“[T]he fact that there’s a single number that’s three times higher than any number in the history of drug testing made me question the validity of the result. At that point, I was able to prove to them through contemporaneously documented recordings that I literally didn’t gain a single pound. When we’re in Milwaukee we weigh in at least once or twice a week. I was able to prove that I literally didn’t gain a single pound. Our times are recorded every time we run down the line, first to third, first to home. I literally didn’t get one-tenth of a second faster. My workouts have been virtually the exact same for six years. I didn’t get one percent stronger. I didn’t work out any more often. I didn’t have any additional power or any additional arm strength. All of those things are documented contemporaneously, and if anything had changed, I wouldn’t be able to go back and pretend like it didn’t change.

    “I initially took a humanistic approach and explained to them, ‘I’m 27 years old, I’m just entering my prime, I have a contract guaranteed for nine more years. I’ve been tested 25 times over the course of my career, at least three times this season prior to this test, and an additional time when I signed my contract, including an extensive physical, blood test – everything you could imagine. I’ve never had any issue. There is no evidence to suggest otherwise, and they said, ‘That’s great, we believe you. In fact, the other side believes you. None of this makes any sense to anybody.’ At that point they explained to me the way that the process works, and that the burden of proof falls on us to be able to prove objectively what caused the positive test result, or what could have went wrong during the process that could have possibly led to the positive test result.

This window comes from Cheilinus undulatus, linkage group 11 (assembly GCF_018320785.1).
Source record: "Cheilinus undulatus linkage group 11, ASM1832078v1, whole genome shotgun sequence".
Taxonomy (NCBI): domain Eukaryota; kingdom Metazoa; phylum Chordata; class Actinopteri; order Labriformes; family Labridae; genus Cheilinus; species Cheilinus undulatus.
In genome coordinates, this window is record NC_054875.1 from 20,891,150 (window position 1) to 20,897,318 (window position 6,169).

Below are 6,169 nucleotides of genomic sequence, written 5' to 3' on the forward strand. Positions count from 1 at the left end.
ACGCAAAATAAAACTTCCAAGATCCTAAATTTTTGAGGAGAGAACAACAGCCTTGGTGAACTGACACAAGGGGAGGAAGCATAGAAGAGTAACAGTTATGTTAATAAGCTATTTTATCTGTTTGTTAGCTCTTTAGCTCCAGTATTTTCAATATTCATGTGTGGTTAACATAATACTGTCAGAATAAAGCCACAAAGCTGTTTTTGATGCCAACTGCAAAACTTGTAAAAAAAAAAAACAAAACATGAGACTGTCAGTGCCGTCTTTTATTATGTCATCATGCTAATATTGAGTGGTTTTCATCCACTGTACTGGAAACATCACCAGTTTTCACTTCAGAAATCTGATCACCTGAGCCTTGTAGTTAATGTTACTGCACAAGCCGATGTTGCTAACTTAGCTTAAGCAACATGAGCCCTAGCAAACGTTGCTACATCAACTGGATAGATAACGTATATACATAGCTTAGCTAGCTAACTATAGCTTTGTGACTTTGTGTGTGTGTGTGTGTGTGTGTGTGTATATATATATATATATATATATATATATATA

“So at that point, we start looking into the process. It states in the Joint Drug Prevention and Treatment program that all samples shall be taken immediately to FedEx on the day they’re collected absent unusual circumstances. The reason that this is important, typically the only two people in the world who know whose sample it is are us, the donor, and the collector, who receives our urine samples. In my case there was an additional third person, the son of the collector, who just so happened to be the my chaperone on the day that I was tested. The day of the test we had a 1 o’clock game. I provided my sample at about 4:30. There were two other players who provided their samples that day within 10 minutes of mine. The collector left the field at about 5 o’clock. There were at least five FedEx locations within five miles of the stadium that were open until 9 p.m. and an additional FedEx location that was open for 24 hours. There were upwards of 18 or 19 FedEx locations that were open between the ballpark and his house that he could have dropped the samples off at.